South Florida Natural Resource Center

Homestead, FL, United States

South Florida Natural Resource Center

Homestead, FL, United States
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Rosentreter J.A.,Southern Cross University of Australia | Maher D.T.,Southern Cross University of Australia | Ho D.T.,University of Hawaii at Manoa | Call M.,Southern Cross University of Australia | And 2 more authors.
Limnology and Oceanography | Year: 2017

Gas transfer velocities (k) of CO2 and CH4 were determined from 209 deployments of a newly designed floating chamber in six mangrove dominated estuaries in Australia and the United States to estimate mangrove system specific k. k600-CO2 and k600-CH4 (k normalized to the Schmidt number of 600) varied greatly within and between mangrove creeks, ranging from 0.9 cm h−1 to 28.3 cm h−1. The gas transfer velocity correlated well with current velocity at all study sites suggesting current generated turbulence was the main driver controlling k. An empirical relationship that accounts for current velocity and a linearly additive contribution of wind speed and water depth was a good predictor of k600-CO2 (R2 = 0.67) and k600-CH4 (R2 = 0.57) in the mangrove creeks in Australia. In a side-by-side study, good agreement was found between k determined from this new floating chamber and a 3He/SF6 dual tracer release experiment (∼5% discrepancy). k600-CH4 correlated well with k600-CO2 (R2 = 0.81), however, k600-CH4 was on average 1.2 times higher than k600-CO2, most likely reflecting a microbubble flux contribution. The microbubble flux contributed up to 73% of the total CH4 flux and was best predicted by a model that included CH4 supersaturation, temperature, and current velocity. A large overestimation was found for both CO2 and CH4 fluxes when calculated using empirically derived k models from previous studies in estuaries. The high temporal and spatial variabilities of kCO2 and kCH4 highlights the importance of site specific transfer velocity measurements in dynamic ecosystems such as mangrove estuaries. © 2016 Association for the Sciences of Limnology and Oceanography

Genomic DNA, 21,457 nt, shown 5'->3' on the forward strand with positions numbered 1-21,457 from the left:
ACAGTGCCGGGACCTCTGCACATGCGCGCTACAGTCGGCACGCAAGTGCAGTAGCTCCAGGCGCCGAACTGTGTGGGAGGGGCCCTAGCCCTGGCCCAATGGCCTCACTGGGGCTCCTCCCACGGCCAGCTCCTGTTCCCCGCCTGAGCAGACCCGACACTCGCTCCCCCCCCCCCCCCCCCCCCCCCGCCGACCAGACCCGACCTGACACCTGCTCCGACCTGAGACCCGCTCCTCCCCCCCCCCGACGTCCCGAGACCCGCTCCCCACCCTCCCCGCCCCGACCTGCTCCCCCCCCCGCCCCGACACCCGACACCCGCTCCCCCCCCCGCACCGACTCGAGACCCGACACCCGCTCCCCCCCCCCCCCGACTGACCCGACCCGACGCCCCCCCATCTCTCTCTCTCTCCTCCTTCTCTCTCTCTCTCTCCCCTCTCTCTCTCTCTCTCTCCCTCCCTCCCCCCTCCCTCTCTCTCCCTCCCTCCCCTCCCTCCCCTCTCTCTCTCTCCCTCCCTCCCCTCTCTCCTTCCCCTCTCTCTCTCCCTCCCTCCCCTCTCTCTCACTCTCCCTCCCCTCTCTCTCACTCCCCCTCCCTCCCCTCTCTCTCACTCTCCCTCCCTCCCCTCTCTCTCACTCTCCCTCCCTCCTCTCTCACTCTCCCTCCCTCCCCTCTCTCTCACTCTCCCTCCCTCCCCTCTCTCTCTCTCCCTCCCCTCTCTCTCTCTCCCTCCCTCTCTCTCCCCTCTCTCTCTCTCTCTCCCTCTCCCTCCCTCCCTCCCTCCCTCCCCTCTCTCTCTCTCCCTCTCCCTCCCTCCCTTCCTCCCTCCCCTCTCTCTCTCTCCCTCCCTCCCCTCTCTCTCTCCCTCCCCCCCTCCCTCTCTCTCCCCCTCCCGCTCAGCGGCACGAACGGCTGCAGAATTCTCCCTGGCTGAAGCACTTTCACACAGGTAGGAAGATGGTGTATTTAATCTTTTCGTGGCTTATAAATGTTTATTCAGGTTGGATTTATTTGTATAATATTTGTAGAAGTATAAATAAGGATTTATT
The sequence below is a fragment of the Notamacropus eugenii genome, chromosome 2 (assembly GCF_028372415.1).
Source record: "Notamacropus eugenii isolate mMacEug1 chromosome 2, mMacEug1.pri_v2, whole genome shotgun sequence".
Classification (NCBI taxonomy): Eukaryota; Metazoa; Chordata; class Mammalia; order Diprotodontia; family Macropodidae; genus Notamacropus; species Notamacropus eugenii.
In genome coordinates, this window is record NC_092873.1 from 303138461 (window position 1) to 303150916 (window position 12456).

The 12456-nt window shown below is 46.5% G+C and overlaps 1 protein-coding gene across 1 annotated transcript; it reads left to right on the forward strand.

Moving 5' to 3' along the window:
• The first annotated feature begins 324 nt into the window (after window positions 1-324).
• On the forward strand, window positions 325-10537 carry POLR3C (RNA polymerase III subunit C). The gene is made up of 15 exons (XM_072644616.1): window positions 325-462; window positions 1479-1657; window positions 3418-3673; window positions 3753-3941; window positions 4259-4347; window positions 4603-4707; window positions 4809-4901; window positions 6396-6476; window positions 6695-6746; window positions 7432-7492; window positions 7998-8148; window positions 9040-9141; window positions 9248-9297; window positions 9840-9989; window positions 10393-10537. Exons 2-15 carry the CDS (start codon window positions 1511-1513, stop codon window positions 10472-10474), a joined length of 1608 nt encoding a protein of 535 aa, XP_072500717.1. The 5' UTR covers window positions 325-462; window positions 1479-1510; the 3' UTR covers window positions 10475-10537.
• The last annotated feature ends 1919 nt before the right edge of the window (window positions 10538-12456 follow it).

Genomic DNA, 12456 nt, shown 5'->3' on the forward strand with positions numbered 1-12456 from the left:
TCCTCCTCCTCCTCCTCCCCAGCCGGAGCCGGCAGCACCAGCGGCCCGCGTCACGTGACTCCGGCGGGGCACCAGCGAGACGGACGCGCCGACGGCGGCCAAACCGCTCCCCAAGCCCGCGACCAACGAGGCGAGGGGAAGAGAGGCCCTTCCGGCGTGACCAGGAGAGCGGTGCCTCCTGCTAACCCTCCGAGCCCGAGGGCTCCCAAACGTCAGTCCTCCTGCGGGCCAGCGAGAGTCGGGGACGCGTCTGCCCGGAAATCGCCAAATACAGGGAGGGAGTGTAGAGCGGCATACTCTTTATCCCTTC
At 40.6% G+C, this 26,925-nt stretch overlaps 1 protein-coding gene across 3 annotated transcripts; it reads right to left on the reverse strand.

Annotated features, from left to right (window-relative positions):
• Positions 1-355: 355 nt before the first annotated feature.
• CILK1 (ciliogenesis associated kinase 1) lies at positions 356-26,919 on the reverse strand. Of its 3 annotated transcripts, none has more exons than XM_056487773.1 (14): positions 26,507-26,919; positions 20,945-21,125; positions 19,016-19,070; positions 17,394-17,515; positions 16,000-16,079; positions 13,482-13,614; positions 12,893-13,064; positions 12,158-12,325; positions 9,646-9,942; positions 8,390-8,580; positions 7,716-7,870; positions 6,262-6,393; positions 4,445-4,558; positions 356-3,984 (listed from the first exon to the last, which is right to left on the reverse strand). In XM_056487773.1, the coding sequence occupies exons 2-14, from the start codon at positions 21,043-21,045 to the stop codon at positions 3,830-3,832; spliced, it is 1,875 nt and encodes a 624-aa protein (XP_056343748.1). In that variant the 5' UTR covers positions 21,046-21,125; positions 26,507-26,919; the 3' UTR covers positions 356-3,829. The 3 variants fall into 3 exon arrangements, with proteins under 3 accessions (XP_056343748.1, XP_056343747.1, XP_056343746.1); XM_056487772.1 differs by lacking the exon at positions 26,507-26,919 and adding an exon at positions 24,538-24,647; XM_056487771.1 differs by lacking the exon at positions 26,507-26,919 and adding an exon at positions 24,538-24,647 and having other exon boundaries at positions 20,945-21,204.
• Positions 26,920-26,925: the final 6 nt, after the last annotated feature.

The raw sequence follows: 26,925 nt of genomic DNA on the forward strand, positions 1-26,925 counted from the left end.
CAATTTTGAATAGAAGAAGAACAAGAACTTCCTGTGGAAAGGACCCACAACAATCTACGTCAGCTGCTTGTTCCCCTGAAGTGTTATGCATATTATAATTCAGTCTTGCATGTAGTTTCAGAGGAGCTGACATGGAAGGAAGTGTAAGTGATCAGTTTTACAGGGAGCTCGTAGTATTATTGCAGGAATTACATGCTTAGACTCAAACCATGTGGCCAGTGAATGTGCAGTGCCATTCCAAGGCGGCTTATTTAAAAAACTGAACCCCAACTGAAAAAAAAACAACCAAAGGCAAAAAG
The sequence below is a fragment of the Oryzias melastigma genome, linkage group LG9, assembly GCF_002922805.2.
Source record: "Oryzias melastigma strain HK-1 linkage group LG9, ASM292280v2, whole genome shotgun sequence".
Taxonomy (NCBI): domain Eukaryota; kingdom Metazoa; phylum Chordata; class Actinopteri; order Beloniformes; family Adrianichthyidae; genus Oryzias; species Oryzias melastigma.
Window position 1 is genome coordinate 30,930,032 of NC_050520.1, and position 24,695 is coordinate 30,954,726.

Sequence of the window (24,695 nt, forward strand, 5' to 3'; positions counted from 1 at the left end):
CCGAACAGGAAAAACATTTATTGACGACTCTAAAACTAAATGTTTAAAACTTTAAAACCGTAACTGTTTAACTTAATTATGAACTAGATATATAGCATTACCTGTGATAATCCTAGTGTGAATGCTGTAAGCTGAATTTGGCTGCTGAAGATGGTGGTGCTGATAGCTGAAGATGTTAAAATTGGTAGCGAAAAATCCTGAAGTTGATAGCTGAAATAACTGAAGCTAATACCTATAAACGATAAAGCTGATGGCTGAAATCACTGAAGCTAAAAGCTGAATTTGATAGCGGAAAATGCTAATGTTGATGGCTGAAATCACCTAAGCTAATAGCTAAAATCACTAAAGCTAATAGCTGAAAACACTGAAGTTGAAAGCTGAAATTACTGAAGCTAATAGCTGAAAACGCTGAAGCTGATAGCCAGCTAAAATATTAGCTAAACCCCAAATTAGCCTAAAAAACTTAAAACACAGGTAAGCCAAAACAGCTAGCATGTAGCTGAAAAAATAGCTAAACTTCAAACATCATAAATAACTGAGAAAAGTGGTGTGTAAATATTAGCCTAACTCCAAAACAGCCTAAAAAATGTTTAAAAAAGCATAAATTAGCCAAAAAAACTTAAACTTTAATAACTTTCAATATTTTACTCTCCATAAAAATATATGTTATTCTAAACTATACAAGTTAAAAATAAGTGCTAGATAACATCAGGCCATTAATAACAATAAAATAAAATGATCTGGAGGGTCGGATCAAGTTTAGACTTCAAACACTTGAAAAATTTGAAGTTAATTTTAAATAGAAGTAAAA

Yagci A.L.,NASA | Santanello J.A.,NASA | Jones J.W.,U.S. Geological Survey | Barr J.,South Florida Natural Resource Center
International Journal of Remote Sensing | Year: 2017

A remote-sensing-based model to estimate evaporative fraction (EF)–the ratio of latent heat (LE; energy equivalent of evapotranspiration –ET–) to total available energy–from easily obtainable remotely-sensed and meteorological parameters is presented. This research specifically addresses the shortcomings of existing ET retrieval methods such as calibration requirements of extensive accurate in situ micrometeorological and flux tower observations or of a large set of coarse-resolution or model-derived input datasets. The trapezoid model is capable of generating spatially varying EF maps from standard products such as land surface temperature (Ts) normalized difference vegetation index (NDVI) and daily maximum air temperature ((Ta)). The 2009 model results were validated at an eddy-covariance tower (Fluxnet ID: US-Skr) in the Everglades using (Ts) and NDVI products from Landsat as well as the Moderate Resolution Imaging Spectroradiometer (MODIS) sensors. Results indicate that the model accuracy is within the range of instrument uncertainty, and is dependent on the spatial resolution and selection of end-members (i.e. wet/dry edge). The most accurate results were achieved with the (Ts) from Landsat relative to the (Ts) from the MODIS flown on the Terra and Aqua platforms due to the fine spatial resolution of Landsat (30 m). The bias, mean absolute percentage error and root mean square percentage error were as low as 2.9% (3.0%), 9.8% (13.3%), and 12.1% (16.1%) for Landsat-based (MODIS-based) EF estimates, respectively. Overall, this methodology shows promise for bridging the gap between temporally limited ET estimates at Landsat scales and more complex and difficult to constrain global ET remote-sensing models. © 2017 Informa UK Limited, trading as Taylor & Francis Group.

D'Odorico P.,University of Virginia | He Y.,University of Virginia | Collins S.,University of New Mexico | De Wekker S.F.J.,University of Virginia | And 3 more authors.
Global Ecology and Biogeography | Year: 2013